Sunday, January 13, 2013

The Starving Goat Returns His Rental Car Unwashed...

And With a Dead Battery

The Goat Owned in Common Always Starves - African Proverb  (Google Books)

“Money and Property are both social constructs of the Market, which are not natural but rather invented, Redistribution is just a refinement of the model to make it more efficient, it does not make the market less efficient any more than grounding makes an electric circuit less efficient.”

Welcome to the Logical Fallacy known as “False Analogy”!

Let's ignore the fact that Money and Property are both at their root not social constructs but rather expressions of our instinctive drive and desire for self-determination and survival, and instead focus on the "electrical circuit" analogy.  Despite the Keynesians’ claims to the contrary, even at the macroeconomic aggregate scale Redistribution is not at all like the proper grounding of an electric circuit.  It's like a short-circuit. Mr. Kling would have been far more accurate if he’d used an electrical circuit analogy that is contrary to his economic theories (thus the reason he didn’t), but let’s look at it nonetheless.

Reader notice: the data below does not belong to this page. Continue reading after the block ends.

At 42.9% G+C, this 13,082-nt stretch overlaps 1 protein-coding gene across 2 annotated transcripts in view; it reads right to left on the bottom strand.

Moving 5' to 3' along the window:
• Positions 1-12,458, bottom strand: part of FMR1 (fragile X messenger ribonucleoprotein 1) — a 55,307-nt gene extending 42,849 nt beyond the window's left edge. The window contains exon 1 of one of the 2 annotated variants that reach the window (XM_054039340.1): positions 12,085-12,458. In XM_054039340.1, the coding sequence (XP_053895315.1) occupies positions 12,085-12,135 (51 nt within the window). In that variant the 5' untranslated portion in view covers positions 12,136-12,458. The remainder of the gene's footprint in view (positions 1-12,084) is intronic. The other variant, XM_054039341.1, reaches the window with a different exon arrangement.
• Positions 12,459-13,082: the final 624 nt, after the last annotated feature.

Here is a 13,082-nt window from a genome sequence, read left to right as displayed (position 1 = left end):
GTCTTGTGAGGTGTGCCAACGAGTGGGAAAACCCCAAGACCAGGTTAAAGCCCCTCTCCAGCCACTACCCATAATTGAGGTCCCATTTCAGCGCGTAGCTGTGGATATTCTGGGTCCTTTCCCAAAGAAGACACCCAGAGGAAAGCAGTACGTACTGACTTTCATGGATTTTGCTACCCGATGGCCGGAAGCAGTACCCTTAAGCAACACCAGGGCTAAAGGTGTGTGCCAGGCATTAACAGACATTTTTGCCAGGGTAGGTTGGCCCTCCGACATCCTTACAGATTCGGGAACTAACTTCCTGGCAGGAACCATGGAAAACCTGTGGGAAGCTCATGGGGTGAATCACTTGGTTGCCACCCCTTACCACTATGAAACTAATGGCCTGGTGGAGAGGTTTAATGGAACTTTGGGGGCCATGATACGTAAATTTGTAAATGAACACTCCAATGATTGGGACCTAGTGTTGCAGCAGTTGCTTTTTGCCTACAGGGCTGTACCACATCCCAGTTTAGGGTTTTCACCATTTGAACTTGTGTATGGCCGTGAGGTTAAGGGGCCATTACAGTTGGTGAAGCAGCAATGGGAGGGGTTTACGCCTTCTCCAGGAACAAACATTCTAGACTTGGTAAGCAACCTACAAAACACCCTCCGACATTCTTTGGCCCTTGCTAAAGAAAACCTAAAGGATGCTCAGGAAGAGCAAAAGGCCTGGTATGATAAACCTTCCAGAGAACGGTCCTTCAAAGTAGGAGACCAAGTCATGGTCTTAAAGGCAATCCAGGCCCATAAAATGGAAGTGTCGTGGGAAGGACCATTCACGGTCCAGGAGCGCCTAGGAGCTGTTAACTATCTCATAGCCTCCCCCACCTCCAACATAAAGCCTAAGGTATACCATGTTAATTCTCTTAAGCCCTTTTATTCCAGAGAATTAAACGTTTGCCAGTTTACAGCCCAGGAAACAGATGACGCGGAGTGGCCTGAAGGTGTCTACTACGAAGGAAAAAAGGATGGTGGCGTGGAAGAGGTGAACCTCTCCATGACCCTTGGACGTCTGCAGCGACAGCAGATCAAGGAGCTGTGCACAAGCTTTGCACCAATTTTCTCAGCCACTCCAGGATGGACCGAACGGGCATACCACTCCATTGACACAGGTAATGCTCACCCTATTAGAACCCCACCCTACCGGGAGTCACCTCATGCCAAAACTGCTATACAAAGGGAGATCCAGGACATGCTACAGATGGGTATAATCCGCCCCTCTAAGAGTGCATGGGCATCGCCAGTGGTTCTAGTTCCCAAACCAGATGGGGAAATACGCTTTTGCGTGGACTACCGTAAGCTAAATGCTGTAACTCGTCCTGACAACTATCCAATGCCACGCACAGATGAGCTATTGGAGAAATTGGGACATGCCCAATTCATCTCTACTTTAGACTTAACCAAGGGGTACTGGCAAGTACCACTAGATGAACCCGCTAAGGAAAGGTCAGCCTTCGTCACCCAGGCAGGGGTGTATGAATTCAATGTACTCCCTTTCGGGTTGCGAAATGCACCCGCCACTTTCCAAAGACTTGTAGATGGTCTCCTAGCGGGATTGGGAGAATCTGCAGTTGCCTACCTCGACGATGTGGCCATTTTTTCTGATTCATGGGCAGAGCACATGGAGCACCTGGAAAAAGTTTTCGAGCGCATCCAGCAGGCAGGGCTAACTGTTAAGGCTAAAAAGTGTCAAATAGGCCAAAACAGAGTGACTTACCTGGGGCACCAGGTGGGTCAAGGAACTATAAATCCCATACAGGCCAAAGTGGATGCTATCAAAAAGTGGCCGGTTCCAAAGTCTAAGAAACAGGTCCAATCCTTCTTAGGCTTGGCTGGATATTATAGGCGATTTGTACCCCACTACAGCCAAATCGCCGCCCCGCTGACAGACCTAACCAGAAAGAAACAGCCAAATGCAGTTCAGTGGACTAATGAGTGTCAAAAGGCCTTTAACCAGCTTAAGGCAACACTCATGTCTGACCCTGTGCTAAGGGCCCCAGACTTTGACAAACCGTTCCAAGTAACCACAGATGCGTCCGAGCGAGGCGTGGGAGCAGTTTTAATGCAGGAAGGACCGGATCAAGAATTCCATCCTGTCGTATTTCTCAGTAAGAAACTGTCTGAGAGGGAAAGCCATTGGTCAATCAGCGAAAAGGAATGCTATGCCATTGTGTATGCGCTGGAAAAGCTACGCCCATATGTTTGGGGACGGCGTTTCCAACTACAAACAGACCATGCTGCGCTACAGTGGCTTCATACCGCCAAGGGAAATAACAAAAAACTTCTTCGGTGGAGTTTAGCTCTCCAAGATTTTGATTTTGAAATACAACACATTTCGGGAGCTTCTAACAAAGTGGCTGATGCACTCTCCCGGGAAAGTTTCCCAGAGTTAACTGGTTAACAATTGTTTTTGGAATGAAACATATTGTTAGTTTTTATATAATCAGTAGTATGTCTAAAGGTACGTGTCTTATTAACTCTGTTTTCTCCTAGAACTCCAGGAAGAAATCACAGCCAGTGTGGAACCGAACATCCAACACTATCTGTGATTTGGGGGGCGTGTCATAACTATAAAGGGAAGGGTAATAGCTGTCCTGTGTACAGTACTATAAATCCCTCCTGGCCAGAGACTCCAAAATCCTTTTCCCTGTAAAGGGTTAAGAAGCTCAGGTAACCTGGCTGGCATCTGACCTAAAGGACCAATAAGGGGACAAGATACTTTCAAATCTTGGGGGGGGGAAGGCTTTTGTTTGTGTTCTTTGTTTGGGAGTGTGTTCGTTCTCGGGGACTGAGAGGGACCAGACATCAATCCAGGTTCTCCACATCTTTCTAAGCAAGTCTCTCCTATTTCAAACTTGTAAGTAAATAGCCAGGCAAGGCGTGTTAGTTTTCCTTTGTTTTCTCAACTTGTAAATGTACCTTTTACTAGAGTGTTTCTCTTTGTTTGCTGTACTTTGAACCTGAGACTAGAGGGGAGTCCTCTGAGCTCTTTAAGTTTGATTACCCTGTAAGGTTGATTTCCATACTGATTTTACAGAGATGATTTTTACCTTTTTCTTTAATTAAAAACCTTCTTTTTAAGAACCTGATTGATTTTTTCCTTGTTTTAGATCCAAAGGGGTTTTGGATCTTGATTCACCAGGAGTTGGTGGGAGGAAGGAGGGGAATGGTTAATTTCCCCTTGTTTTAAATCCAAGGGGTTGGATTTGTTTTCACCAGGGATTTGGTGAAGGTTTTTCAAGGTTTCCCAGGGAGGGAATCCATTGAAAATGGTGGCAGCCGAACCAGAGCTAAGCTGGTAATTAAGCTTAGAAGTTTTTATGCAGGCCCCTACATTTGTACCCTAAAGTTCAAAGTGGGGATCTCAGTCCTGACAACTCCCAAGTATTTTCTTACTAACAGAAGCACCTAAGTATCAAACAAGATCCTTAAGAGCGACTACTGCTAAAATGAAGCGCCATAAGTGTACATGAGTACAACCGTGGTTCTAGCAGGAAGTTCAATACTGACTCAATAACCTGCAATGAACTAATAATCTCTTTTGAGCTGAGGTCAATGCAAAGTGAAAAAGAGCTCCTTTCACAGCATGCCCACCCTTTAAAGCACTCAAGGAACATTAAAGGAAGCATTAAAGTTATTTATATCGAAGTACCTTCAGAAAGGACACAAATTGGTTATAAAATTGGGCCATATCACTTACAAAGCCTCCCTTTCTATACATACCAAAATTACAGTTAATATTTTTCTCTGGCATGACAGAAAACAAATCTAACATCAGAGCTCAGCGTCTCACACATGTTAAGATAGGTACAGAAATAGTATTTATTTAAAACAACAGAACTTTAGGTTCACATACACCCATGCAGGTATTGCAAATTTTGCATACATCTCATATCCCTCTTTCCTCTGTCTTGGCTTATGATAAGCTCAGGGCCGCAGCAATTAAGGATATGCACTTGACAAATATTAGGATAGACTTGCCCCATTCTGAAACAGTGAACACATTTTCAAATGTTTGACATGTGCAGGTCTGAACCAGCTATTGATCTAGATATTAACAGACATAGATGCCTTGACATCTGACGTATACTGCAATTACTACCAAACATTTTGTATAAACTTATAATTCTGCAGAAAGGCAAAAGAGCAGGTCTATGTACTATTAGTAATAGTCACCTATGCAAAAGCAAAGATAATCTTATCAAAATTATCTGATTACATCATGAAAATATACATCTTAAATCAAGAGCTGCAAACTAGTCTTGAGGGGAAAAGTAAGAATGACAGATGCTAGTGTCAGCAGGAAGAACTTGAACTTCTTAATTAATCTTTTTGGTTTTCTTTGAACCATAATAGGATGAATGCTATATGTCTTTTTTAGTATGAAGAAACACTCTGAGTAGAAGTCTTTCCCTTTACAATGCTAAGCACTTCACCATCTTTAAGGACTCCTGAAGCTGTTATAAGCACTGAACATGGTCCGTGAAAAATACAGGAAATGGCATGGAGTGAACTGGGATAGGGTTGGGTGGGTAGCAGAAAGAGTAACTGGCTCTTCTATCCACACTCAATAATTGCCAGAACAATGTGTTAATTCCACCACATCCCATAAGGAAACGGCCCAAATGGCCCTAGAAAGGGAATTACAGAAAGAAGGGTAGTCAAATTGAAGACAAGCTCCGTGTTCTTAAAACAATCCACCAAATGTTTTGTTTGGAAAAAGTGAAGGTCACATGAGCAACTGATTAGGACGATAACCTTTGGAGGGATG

In a properly grounded electrical system wherein the ground completes the circuit, the ground is designed to occur post-load, i.e. post-work, and allows for a considerable financial expenditure on infrastructure to be avoided by having the planet function as the “return” leg of the power distribution network. 

Since at least in America we’re talking about  “alternating current”, I realize that “return” isn’t the proper term, but bear with me – it remains true that the circuit is *completed* by the grounding.   Mr. Kling compares money as it flows through an economy to electrical power flowing through an electrical circuit.  Fair enough, as far as that goes. In fact it can be a very good, very exacting analogy provided you keep a few truths in mind:
1)      Grounding dissipates charge
2)      No work is done, no load is added to the system, from the point of grounding back to the distribution center or generator